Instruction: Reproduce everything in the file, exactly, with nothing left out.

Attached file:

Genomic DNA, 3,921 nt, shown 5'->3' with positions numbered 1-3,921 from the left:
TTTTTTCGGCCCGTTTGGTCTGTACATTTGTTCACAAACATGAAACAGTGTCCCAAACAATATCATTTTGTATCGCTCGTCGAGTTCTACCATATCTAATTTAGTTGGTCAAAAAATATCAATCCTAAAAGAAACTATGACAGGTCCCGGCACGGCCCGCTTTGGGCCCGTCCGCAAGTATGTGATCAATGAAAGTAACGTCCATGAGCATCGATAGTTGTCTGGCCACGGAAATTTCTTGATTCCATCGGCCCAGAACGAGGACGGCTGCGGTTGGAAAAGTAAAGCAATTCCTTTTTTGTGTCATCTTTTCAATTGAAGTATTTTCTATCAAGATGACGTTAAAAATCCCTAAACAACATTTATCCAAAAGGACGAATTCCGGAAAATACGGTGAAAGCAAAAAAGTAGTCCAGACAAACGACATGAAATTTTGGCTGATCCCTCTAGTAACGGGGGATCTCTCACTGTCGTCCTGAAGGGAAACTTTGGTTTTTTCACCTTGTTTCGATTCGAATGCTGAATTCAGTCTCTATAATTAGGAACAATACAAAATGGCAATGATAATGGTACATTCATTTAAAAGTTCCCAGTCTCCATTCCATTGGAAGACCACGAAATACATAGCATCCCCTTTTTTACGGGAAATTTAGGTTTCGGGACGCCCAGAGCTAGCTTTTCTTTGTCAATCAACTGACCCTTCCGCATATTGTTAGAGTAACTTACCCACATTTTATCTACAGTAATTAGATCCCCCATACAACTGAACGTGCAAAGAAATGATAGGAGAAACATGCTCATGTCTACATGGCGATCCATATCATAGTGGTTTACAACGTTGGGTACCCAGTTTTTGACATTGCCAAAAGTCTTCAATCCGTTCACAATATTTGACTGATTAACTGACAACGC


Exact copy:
Genomic DNA, 3,921 nt, shown 5'->3' with positions numbered 1-3,921 from the left:
TTTTTTCGGCCCGTTTGGTCTGTACATTTGTTCACAAACATGAAACAGTGTCCCAAACAATATCATTTTGTATCGCTCGTCGAGTTCTACCATATCTAATTTAGTTGGTCAAAAAATATCAATCCTAAAAGAAACTATGACAGGTCCCGGCACGGCCCGCTTTGGGCCCGTCCGCAAGTATGTGATCAATGAAAGTAACGTCCATGAGCATCGATAGTTGTCTGGCCACGGAAATTTCTTGATTCCATCGGCCCAGAACGAGGACGGCTGCGGTTGGAAAAGTAAAGCAATTCCTTTTTTGTGTCATCTTTTCAATTGAAGTATTTTCTATCAAGATGACGTTAAAAATCCCTAAACAACATTTATCCAAAAGGACGAATTCCGGAAAATACGGTGAAAGCAAAAAAGTAGTCCAGACAAACGACATGAAATTTTGGCTGATCCCTCTAGTAACGGGGGATCTCTCACTGTCGTCCTGAAGGGAAACTTTGGTTTTTTCACCTTGTTTCGATTCGAATGCTGAATTCAGTCTCTATAATTAGGAACAATACAAAATGGCAATGATAATGGTACATTCATTTAAAAGTTCCCAGTCTCCATTCCATTGGAAGACCACGAAATACATAGCATCCCCTTTTTTACGGGAAATTTAGGTTTCGGGACGCCCAGAGCTAGCTTTTCTTTGTCAATCAACTGACCCTTCCGCATATTGTTAGAGTAACTTACCCACATTTTATCTACAGTAATTAGATCCCCCATACAACTGAACGTGCAAAGAAATGATAGGAGAAACATGCTCATGTCTACATGGCGATCCATATCATAGTGGTTTACAACGTTGGGTACCCAGTTTTTGACATTGCCAAAAGTCTTCAATCCGTTCACAATATTTGACTGATTAACTGACAACGC